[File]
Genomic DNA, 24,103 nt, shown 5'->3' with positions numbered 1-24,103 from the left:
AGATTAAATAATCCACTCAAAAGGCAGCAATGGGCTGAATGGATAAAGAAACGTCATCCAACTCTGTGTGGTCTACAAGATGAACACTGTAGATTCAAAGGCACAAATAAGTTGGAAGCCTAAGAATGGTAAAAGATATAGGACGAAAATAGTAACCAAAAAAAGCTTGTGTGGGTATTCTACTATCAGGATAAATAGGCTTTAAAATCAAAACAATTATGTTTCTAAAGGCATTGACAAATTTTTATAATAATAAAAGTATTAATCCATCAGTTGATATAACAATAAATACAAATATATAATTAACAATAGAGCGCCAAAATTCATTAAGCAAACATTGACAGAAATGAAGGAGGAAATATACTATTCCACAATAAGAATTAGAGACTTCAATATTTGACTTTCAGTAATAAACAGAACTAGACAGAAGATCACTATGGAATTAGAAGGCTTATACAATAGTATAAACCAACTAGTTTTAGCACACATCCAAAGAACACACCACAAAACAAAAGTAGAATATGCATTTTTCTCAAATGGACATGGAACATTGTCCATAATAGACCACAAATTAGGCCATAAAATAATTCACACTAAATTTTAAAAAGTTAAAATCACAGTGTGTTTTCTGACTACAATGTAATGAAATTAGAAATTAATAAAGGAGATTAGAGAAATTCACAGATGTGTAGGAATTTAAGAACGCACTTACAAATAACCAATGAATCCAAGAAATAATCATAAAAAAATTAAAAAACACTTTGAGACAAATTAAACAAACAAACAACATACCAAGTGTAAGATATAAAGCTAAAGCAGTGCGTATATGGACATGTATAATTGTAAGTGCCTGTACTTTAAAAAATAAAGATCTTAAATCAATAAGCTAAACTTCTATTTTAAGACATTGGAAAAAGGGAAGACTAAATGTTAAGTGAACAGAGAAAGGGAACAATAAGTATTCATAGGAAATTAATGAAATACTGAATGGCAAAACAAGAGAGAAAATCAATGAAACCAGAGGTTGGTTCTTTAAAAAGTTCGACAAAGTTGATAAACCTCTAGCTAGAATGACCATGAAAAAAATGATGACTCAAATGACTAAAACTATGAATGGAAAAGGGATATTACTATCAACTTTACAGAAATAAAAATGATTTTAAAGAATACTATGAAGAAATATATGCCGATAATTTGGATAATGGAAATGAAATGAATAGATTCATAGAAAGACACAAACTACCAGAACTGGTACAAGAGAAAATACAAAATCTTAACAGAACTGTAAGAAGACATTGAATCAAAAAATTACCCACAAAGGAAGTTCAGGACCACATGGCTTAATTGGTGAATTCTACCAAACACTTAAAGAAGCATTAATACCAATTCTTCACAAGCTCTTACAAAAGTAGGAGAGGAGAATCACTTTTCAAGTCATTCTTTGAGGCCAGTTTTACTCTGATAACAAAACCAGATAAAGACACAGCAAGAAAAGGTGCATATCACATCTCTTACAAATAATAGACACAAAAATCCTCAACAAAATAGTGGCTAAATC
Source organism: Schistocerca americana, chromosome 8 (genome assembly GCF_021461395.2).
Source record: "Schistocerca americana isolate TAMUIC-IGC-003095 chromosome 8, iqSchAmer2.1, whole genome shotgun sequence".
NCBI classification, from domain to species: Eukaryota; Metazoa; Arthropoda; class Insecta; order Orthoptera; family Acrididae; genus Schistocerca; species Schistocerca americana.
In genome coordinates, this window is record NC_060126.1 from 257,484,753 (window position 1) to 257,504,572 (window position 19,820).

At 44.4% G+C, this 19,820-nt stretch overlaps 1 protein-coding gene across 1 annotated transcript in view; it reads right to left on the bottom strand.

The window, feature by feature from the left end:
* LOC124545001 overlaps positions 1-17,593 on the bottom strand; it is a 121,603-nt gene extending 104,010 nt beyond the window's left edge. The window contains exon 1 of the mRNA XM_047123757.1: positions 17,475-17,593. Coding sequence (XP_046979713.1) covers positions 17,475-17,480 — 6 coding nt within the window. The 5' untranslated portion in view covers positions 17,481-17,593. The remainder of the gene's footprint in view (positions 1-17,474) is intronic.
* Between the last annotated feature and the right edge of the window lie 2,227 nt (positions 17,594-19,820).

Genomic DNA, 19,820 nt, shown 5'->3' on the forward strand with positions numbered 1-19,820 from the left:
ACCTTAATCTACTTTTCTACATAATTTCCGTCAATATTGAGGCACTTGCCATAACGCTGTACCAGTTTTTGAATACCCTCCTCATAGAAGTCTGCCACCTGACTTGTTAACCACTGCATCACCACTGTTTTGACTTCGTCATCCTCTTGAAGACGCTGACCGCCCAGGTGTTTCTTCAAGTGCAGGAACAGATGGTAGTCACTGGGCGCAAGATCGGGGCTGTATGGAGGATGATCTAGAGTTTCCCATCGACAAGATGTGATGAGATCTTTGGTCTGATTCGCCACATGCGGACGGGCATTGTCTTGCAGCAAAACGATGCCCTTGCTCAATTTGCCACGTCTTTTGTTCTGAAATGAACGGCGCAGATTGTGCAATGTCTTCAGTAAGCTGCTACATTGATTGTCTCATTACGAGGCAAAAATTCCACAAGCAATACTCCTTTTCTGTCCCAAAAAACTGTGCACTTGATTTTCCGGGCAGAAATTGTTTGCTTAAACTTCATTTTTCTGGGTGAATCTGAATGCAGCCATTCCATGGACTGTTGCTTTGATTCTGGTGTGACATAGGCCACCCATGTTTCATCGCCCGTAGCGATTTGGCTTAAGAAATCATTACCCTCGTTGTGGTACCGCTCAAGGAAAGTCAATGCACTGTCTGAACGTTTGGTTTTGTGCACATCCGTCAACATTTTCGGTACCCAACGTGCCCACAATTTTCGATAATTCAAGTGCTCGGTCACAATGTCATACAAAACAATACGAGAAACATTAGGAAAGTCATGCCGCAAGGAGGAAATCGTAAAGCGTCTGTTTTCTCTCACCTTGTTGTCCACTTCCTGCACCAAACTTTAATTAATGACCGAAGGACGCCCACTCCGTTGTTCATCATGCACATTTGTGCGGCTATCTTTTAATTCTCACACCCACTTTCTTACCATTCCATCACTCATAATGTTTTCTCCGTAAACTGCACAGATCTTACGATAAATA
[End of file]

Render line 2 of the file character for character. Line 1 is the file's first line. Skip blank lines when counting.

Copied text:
AGATTAAATAATCCACTCAAAAGGCAGCAATGGGCTGAATGGATAAAGAAACGTCATCCAACTCTGTGTGGTCTACAAGATGAACACTGTAGATTCAAAGGCACAAATAAGTTGGAAGCCTAAGAATGGTAAAAGATATAGGACGAAAATAGTAACCAAAAAAAGCTTGTGTGGGTATTCTACTATCAGGATAAATAGGCTTTAAAATCAAAACAATTATGTTTCTAAAGGCATTGACAAATTTTTATAATAATAAAAGTATTAATCCATCAGTTGATATAACAATAAATACAAATATATAATTAACAATAGAGCGCCAAAATTCATTAAGCAAACATTGACAGAAATGAAGGAGGAAATATACTATTCCACAATAAGAATTAGAGACTTCAATATTTGACTTTCAGTAATAAACAGAACTAGACAGAAGATCACTATGGAATTAGAAGGCTTATACAATAGTATAAACCAACTAGTTTTAGCACACATCCAAAGAACACACCACAAAACAAAAGTAGAATATGCATTTTTCTCAAATGGACATGGAACATTGTCCATAATAGACCACAAATTAGGCCATAAAATAATTCACACTAAATTTTAAAAAGTTAAAATCACAGTGTGTTTTCTGACTACAATGTAATGAAATTAGAAATTAATAAAGGAGATTAGAGAAATTCACAGATGTGTAGGAATTTAAGAACGCACTTACAAATAACCAATGAATCCAAGAAATAATCATAAAAAAATTAAAAAACACTTTGAGACAAATTAAACAAACAAACAACATACCAAGTGTAAGATATAAAGCTAAAGCAGTGCGTATATGGACATGTATAATTGTAAGTGCCTGTACTTTAAAAAATAAAGATCTTAAATCAATAAGCTAAACTTCTATTTTAAGACATTGGAAAAAGGGAAGACTAAATGTTAAGTGAACAGAGAAAGGGAACAATAAGTATTCATAGGAAATTAATGAAATACTGAATGGCAAAACAAGAGAGAAAATCAATGAAACCAGAGGTTGGTTCTTTAAAAAGTTCGACAAAGTTGATAAACCTCTAGCTAGAATGACCATGAAAAAAATGATGACTCAAATGACTAAAACTATGAATGGAAAAGGGATATTACTATCAACTTTACAGAAATAAAAATGATTTTAAAGAATACTATGAAGAAATATATGCCGATAATTTGGATAATGGAAATGAAATGAATAGATTCATAGAAAGACACAAACTACCAGAACTGGTACAAGAGAAAATACAAAATCTTAACAGAACTGTAAGAAGACATTGAATCAAAAAATTACCCACAAAGGAAGTTCAGGACCACATGGCTTAATTGGTGAATTCTACCAAACACTTAAAGAAGCATTAATACCAATTCTTCACAAGCTCTTACAAAAGTAGGAGAGGAGAATCACTTTTCAAGTCATTCTTTGAGGCCAGTTTTACTCTGATAACAAAACCAGATAAAGACACAGCAAGAAAAGGTGCATATCACATCTCTTACAAATAATAGACACAAAAATCCTCAACAAAATAGTGGCTAAATC